Those ‘walks’, although subtle, are building an awareness in how my body moves, how it feels in the space of the room. When I tune into my thoughts and observe them I may notice familiar thought patterns of ‘am I doing a good enough job?’, ‘do I look silly?’, ‘what if I trip over?’. Because I do a lot of ‘ego observation’, I’m very aware of what the stories are that I frequently tell myself. There is generally a similar theme. And if you begin to listen to your thoughts and notice what comes into your head, write it down, you will also notice a theme. Mine tend to be around the theme of…

‘not being good enough and that people will not like me if I don’t behave in a certain way. Try not to be too confident as other people won’t like you and will feel threatened.’


I know these themes are ones that my ego has created to keep me safe. To prevent me from stepping out from the norm. Previously these thoughts would hold me back. Now I observe them with curiosity but I don’t attach myself to them or believe them.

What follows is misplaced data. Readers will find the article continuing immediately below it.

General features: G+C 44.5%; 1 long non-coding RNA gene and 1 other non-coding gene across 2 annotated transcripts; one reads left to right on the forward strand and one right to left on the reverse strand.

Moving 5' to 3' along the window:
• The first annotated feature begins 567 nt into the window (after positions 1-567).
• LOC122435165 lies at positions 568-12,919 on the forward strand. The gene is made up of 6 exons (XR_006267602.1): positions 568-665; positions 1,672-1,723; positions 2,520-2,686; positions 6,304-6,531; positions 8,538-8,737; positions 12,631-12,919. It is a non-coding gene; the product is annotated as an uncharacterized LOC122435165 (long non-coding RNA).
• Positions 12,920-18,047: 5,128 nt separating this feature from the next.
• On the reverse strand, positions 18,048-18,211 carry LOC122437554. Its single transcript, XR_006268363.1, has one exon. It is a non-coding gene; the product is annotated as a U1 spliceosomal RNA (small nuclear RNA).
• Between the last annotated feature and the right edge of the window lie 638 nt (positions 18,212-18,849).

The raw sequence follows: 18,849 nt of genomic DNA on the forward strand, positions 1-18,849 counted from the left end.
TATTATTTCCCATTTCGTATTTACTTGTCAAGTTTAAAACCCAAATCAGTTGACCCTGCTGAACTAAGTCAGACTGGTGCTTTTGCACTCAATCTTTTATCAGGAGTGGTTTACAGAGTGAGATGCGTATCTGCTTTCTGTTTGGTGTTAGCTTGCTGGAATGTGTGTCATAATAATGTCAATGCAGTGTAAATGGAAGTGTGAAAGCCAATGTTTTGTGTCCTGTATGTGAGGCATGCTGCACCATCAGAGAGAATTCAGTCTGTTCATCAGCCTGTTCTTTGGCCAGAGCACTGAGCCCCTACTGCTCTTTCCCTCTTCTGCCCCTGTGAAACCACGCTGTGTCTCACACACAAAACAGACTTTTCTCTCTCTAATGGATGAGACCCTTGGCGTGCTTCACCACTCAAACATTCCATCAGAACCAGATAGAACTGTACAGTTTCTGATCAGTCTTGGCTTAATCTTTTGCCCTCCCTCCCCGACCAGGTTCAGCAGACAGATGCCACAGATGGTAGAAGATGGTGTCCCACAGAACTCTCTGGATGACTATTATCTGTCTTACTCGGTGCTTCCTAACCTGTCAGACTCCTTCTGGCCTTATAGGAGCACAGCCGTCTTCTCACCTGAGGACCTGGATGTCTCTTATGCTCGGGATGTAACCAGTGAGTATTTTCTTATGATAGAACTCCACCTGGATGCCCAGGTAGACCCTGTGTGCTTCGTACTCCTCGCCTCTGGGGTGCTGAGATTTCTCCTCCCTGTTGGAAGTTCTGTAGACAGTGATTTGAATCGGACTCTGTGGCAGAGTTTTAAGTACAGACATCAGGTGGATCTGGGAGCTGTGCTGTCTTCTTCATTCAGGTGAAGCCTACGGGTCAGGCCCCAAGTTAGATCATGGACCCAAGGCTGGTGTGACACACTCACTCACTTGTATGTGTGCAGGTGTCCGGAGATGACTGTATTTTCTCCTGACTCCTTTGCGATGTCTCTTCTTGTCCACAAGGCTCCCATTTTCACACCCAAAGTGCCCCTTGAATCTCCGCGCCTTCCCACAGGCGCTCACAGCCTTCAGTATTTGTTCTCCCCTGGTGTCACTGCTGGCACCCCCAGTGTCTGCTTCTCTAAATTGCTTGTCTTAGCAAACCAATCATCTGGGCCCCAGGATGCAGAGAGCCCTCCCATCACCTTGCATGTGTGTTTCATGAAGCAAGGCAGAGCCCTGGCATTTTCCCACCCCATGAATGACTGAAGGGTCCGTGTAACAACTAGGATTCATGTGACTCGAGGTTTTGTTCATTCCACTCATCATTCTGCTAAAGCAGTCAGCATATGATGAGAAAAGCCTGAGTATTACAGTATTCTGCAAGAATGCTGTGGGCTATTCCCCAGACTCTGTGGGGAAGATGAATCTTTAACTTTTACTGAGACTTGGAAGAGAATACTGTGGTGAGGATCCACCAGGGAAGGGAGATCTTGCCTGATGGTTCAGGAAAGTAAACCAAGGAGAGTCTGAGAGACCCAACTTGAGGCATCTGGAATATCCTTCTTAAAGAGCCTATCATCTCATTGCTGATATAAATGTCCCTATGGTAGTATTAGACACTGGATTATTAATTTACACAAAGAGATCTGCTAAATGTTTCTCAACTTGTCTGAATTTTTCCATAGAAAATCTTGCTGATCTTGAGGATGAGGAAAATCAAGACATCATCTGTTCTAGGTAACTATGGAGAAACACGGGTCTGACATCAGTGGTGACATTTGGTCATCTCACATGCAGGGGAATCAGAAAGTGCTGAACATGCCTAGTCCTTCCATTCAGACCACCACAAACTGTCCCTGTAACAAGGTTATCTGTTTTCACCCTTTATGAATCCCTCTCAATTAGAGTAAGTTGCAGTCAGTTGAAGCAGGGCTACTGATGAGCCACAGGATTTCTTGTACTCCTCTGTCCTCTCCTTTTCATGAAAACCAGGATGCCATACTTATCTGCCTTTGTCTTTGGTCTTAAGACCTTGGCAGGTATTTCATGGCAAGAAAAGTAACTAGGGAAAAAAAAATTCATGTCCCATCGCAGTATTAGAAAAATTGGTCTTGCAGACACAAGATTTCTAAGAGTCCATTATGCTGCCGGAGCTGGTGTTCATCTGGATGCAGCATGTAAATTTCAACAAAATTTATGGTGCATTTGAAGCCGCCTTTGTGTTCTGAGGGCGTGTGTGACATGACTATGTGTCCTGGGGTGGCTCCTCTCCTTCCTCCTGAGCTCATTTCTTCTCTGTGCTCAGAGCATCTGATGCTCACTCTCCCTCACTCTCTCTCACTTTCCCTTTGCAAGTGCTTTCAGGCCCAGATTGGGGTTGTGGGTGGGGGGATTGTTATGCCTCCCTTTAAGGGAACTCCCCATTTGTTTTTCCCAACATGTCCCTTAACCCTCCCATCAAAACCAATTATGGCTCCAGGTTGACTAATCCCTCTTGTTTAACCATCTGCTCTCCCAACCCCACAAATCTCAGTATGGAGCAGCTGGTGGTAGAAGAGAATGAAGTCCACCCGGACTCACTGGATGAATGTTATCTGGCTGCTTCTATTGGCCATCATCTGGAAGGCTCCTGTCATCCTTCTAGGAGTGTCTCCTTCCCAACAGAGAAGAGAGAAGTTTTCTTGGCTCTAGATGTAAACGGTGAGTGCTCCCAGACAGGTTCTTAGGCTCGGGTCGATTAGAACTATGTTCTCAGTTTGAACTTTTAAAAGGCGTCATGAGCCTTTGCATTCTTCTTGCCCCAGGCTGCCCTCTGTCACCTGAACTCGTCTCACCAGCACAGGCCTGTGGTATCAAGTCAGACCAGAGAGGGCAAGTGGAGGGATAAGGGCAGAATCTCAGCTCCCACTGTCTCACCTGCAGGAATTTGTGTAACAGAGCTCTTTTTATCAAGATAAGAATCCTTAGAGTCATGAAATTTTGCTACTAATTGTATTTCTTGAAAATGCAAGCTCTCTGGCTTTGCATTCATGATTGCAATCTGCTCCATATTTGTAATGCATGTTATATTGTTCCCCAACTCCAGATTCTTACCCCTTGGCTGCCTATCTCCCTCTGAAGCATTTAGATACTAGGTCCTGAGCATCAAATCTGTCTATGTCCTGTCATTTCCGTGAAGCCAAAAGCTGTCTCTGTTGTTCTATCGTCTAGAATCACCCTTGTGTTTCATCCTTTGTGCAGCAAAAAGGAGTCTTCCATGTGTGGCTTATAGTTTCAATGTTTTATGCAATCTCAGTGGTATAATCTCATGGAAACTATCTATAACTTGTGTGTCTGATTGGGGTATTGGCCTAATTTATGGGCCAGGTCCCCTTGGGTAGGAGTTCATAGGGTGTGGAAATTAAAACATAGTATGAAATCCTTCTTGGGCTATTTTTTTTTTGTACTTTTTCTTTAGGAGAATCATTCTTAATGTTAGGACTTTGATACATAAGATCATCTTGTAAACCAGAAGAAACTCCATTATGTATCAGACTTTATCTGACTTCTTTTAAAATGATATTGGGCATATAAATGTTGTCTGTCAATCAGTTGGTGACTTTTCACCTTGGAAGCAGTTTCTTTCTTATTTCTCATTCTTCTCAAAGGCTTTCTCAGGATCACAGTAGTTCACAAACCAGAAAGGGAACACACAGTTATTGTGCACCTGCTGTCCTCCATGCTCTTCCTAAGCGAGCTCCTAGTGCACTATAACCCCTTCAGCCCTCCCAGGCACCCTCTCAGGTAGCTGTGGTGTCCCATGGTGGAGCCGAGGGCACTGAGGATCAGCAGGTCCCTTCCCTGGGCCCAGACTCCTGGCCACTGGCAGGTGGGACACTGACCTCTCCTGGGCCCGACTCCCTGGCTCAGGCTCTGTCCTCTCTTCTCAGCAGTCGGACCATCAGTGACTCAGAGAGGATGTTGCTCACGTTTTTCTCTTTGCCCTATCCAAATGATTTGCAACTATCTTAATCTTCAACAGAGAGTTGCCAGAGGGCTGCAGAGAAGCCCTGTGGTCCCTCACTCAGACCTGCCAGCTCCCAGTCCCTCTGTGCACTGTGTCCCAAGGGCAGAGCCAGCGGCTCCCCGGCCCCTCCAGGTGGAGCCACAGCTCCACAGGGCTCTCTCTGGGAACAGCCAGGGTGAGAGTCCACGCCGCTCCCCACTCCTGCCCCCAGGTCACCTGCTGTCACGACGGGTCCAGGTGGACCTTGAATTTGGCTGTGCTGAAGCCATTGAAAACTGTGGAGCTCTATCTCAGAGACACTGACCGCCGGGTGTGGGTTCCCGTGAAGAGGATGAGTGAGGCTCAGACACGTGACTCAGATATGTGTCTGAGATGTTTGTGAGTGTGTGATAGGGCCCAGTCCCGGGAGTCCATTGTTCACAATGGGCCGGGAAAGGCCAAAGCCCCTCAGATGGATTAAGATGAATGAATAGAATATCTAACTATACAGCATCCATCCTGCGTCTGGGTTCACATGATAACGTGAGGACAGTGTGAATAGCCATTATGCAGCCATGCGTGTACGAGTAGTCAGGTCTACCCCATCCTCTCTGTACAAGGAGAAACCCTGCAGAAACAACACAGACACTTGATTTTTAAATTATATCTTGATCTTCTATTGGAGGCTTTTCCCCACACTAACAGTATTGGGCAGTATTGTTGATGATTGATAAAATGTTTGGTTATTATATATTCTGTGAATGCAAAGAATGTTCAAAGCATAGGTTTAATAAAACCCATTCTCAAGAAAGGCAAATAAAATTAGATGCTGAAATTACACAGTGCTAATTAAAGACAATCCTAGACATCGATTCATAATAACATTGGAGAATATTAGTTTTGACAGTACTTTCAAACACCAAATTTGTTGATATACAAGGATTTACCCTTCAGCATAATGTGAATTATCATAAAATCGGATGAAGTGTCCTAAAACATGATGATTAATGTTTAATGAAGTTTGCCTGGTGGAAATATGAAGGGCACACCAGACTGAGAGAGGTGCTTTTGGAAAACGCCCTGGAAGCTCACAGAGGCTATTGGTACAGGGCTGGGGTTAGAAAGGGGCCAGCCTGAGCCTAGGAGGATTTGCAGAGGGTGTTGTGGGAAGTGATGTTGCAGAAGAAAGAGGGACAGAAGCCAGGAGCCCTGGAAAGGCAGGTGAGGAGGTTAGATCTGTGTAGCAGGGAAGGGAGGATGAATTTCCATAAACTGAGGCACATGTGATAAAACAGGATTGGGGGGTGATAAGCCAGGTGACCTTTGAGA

A great thing I have found with Burlesque is that there is a lot of movement in the hips. If you aren’t used to gyrating your hips it can feel a little stiff at first. Trust that you will loosen up and approaching it from a place of fun will enable you to really feel into that sensual movement. Our hips are connected to sexual energy. The movement of our hips can create a feeling of arousal as hip movements are connected with sex positions and sexual expression in love-making. It arouses within us our sexual energy, turn on and connection to our sexuality. And connection to our sexuality gives us confidence.

If you are a spiritual sort of person you will connect the sacral Chakra to your sexual energy centre and the Taoists connect our sexual energy (Jing) as that which is converted into life force energy (chi). Therefore, movement of the hips is in fact stimulating our sexual energy which in turn enables us to access our creativity.


I sometimes find myself asking our fabulous teacher Charlotte, ‘how can I make this move look more sexy?’ And her amazing reply - ‘you are sexy’. And it’s all about that. Tuning into how you feel and experience your own sexuality will enable you to transmit sexiness. I wrote here that sexiness is a state of your mind and not the state of your body, so getting out of my head about what I ‘should’ look like and getting into my body about how I want to ‘feel’, will automatically tune me into my individual sexy expression of self.